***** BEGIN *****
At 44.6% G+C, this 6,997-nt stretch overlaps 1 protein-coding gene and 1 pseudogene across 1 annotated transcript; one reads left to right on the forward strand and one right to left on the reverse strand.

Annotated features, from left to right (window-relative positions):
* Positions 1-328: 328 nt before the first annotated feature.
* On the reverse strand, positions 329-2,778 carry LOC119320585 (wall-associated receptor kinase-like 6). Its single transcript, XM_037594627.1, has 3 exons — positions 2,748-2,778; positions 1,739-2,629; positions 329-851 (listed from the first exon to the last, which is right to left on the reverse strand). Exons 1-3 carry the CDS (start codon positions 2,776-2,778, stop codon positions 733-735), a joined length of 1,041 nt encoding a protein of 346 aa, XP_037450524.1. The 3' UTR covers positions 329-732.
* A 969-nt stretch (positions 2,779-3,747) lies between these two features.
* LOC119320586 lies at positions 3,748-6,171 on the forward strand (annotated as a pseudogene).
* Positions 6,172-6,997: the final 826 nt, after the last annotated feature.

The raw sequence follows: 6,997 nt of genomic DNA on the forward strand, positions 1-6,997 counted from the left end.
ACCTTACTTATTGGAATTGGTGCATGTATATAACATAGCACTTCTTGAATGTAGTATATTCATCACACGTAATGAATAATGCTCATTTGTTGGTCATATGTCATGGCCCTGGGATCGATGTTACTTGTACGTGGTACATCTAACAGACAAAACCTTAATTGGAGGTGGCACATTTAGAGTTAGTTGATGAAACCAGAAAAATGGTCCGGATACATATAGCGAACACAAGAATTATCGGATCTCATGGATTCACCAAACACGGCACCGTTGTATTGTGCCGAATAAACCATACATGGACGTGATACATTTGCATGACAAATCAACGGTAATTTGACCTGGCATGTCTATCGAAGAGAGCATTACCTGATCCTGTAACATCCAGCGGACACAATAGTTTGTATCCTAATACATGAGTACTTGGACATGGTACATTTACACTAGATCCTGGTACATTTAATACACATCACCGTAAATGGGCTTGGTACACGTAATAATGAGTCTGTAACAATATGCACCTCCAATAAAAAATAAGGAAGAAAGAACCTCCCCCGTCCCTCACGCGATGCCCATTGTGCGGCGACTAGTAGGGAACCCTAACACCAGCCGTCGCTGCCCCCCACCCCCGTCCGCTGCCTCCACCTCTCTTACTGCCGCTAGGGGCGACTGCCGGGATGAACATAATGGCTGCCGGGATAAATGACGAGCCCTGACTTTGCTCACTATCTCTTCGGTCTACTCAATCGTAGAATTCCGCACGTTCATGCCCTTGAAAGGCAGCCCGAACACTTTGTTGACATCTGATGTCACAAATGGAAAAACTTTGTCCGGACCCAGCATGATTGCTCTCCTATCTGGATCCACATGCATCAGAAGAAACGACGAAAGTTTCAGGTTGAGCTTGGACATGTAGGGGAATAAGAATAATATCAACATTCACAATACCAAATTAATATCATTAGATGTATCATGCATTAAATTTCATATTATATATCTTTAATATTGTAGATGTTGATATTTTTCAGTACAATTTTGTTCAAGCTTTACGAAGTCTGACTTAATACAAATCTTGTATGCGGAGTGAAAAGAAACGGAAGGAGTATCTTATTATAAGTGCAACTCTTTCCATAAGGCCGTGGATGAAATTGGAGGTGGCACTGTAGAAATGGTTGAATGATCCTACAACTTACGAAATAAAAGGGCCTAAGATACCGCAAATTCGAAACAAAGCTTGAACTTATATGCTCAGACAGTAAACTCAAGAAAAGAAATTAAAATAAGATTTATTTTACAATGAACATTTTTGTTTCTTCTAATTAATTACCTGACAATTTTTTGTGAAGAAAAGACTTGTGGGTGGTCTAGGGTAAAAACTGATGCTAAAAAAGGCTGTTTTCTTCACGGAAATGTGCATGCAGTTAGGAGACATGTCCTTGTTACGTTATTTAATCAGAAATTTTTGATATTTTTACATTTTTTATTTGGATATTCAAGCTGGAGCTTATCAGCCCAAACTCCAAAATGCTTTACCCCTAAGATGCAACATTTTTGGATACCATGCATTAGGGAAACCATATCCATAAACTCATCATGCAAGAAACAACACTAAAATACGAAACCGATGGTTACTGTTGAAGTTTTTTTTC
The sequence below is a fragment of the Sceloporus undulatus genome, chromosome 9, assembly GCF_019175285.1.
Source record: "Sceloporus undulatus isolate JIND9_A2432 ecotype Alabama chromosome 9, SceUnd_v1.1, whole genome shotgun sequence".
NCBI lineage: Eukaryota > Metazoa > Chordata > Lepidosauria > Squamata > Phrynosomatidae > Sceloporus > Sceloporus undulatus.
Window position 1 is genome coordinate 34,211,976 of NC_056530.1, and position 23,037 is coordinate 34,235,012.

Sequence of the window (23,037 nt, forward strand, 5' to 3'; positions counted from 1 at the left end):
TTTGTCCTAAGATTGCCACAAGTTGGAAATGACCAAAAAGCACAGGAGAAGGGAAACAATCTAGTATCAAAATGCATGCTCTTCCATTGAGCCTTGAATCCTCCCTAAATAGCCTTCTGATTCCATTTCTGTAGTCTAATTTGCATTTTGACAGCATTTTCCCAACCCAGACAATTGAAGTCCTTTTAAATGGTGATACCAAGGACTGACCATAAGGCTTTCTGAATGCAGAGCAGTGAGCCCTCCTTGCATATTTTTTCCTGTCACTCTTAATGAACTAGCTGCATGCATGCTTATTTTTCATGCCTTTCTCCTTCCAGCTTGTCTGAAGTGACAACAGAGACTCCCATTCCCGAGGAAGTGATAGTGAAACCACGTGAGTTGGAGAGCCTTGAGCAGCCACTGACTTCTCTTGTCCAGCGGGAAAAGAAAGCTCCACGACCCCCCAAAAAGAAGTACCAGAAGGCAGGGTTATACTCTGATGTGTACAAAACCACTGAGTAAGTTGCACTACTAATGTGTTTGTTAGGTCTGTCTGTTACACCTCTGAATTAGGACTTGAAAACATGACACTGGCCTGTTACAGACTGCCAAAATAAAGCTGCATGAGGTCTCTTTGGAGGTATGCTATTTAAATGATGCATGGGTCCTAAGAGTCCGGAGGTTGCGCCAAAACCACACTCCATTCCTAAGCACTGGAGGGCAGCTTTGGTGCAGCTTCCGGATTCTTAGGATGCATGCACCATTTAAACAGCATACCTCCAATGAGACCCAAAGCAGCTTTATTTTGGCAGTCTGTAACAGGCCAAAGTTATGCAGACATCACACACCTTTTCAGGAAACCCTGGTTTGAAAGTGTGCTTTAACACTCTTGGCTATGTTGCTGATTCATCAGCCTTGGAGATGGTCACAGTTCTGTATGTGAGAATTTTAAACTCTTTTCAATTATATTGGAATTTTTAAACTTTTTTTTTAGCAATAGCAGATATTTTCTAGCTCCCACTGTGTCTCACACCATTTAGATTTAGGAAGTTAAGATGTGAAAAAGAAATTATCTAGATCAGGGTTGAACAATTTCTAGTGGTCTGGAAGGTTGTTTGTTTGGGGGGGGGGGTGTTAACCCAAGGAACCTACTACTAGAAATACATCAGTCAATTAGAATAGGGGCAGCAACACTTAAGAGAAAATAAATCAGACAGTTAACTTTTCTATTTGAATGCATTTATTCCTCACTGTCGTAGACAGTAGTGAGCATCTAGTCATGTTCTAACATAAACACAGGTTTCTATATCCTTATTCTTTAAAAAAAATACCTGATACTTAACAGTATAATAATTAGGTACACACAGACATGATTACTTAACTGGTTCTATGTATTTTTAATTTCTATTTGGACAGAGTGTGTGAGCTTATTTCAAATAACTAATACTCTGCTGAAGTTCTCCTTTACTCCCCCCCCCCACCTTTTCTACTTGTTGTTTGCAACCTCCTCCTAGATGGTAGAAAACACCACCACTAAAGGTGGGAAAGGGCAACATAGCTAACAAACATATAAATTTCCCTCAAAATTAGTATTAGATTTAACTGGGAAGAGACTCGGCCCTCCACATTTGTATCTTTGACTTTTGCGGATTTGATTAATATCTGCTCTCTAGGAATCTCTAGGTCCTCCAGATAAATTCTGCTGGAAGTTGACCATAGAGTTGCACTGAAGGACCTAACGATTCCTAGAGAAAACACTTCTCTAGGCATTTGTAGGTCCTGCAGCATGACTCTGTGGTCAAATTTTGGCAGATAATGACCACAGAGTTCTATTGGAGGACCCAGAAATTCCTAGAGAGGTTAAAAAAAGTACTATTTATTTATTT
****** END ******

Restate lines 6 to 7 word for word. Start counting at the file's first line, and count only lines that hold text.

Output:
* LOC119320586 lies at positions 3,748-6,171 on the forward strand (annotated as a pseudogene).
* Positions 6,172-6,997: the final 826 nt, after the last annotated feature.